By Esteban Tovar: Energy Healer and creator of the Evolved Healing website
Magnesium has helped me in ways that I did not expect it too. I only started taking magnesium after I read that it could help me in releasing muscle tension. I had muscle tension on the upper side of my back and it started to get more and more painful after about 3 years. I figured it would help in getting rid of the pain and it did (along with yoga). But I did not expect magnesium to get rid of the mild anxiety that I had. I didn't even know that I had mild anxiety! I just assumed that I was more sensitive to my surroundings. Getting rid of that veil of anxiety allowed me to be more confident around others, more social and more at peace, which feels great! So I wanted to write a post about it and see why that is and why a lot of people are deficient in magnesium in the first place.
Our bodies store a lot of magnesium
Magnesium is the second most abundant mineral in the human body (potassium being the first). Our bodies hold up approximately 21-28 grams of magnesium. 99% of magnesium is located in our bones, muscle, and soft tissues, while the remaining 1% is found in other places like red blood cells. In the human body, magnesium is necessary for the function of over 300 enzymes. This includes reactions that generate ATP (Adenosine Triphosphate), a type of molecule that is used to power the human body. ATP is also used for muscle contraction and muscle relaxation (magnesium also directly affects muscle relaxation). Magnesium also contributes to the vascular tone of blood vessels, cardiac rhythm, and bone formation.
Magnesium deficiency is recorded in the hospital settings
Hospitalized patients often have a magnesium deficiency and can vary from 9% to 65% of the patients. It is also particularly higher in intensive care units. Even more interesting, is that It's considered a critical medication in emergency situations. Magnesium deficiency in the clinical setting has shown that it can result in neuromuscular problems like muscle weakness and muscle cramps. It can also result in problems like depression. Magnesium has also been linked to heart attacks, tumors, high blood pressure and psychiatric disorders. Even more interesting, magnesium deficiency is linked to anxiety. It's often known as the relaxation mineral. Dr. Mark Hyman mentions that anything that is tight, irritable or stiff is a sign of magnesium deficiency. This makes sense for me. In my experience, it wasn't until I consciously started getting magnesium into my body that I realized how tight and stressed I actually was.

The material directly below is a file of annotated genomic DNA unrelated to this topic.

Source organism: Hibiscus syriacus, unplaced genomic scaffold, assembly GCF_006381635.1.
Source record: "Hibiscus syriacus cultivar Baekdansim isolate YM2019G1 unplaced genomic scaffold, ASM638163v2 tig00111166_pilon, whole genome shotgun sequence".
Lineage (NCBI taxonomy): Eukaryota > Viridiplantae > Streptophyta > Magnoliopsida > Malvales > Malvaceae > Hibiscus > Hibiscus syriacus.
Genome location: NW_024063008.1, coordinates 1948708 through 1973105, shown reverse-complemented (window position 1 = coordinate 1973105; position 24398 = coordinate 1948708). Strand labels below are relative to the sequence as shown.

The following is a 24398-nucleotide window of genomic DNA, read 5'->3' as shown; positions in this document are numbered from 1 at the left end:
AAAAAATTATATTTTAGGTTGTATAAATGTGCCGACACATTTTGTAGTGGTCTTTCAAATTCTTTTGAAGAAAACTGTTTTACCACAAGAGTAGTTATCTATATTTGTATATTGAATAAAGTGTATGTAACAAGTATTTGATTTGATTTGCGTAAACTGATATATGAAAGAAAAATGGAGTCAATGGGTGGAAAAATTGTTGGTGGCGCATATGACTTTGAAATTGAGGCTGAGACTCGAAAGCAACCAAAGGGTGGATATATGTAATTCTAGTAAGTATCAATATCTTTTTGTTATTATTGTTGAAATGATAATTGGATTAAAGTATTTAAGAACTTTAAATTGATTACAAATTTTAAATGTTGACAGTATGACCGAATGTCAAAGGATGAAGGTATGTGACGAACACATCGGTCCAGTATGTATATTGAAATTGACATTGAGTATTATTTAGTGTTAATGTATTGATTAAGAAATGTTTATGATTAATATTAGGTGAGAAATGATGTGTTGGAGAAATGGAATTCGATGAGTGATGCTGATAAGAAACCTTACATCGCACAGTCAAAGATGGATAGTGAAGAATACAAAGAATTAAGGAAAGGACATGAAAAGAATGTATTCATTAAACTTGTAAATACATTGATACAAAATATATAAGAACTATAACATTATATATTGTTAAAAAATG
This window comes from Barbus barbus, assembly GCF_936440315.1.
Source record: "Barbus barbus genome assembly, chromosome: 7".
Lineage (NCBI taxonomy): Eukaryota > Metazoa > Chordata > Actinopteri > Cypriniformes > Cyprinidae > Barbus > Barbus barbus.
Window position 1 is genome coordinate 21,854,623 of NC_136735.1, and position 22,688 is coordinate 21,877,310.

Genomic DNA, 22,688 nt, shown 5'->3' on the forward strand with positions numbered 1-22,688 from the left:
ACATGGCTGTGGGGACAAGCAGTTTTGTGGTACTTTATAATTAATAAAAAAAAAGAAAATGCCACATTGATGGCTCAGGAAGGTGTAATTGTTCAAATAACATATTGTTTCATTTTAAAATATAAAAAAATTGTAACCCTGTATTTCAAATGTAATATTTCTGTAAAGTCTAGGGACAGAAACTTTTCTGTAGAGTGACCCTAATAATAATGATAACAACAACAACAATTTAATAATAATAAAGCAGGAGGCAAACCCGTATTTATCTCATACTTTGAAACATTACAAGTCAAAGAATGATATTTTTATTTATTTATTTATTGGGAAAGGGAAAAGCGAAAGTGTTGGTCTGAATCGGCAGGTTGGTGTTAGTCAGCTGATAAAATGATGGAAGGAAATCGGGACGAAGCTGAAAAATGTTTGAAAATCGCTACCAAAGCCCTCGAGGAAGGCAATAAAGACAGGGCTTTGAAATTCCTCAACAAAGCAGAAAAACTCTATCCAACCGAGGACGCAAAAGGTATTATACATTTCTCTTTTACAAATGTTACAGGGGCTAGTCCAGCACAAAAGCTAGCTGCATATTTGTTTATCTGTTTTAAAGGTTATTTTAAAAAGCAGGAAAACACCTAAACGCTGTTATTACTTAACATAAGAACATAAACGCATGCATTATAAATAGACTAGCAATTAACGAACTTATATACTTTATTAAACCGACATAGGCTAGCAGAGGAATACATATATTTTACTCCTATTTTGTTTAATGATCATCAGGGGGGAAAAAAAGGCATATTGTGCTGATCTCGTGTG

magnesium deficiency is linked to anxiety
How to Increase Magnesium
As the consumption of processed food increases so does the magnesium deficiency in our western society. It seems that about 50 percent of Americans are magnesium deficient which greatly affects their health. Some researchers suggest that we should consume about 200-450 mg of magnesium but I think that we should be shooting for no less than 500mg of magnesium per day. This can be increased if you are under stress or if you exercise a lot since both use up magnesium.
There are a few ways to get magnesium into your body. Eating foods like spinach, avocados, almonds, and bananas are probably the best way to get magnesium into your body since you are also getting other nutrients. Another method that I like to use is magnesium oil (it's actually water-based but just feels oily) and just put it on my skin. It's pretty interesting sometimes because if you have muscle tension or a cramp you can put it on it and actually feel the muscle relax. It's not very expensive and can last 3-4 months. The magnesium oil that I like to use is Ultra Pure from Mag Essentials.
The pill form of magnesium is a bit tougher to research in my experience. I would say that most companies don't make high-quality magnesium that is easily absorbable, which is a waste of money and time since you won't get any magnesium and may have other unwanted chemicals in them. I would suggest doing your research and buying from companies that specify that they don't have other harmful chemicals, fillers, metals and that their product is absorbable by the body. Either way, choose what is best for you!
Jahnen-Dechent, W., & Ketteler, M. (2012). Magnesium basics. Clinical kidney journal, 5(Suppl_1), i3-i14.
Noronha, L. J., & Matuschak, G. M. (2002). Magnesium in critical illness: metabolism, assessment, and treatment. Intensive care medicine, 28(6), 667-679.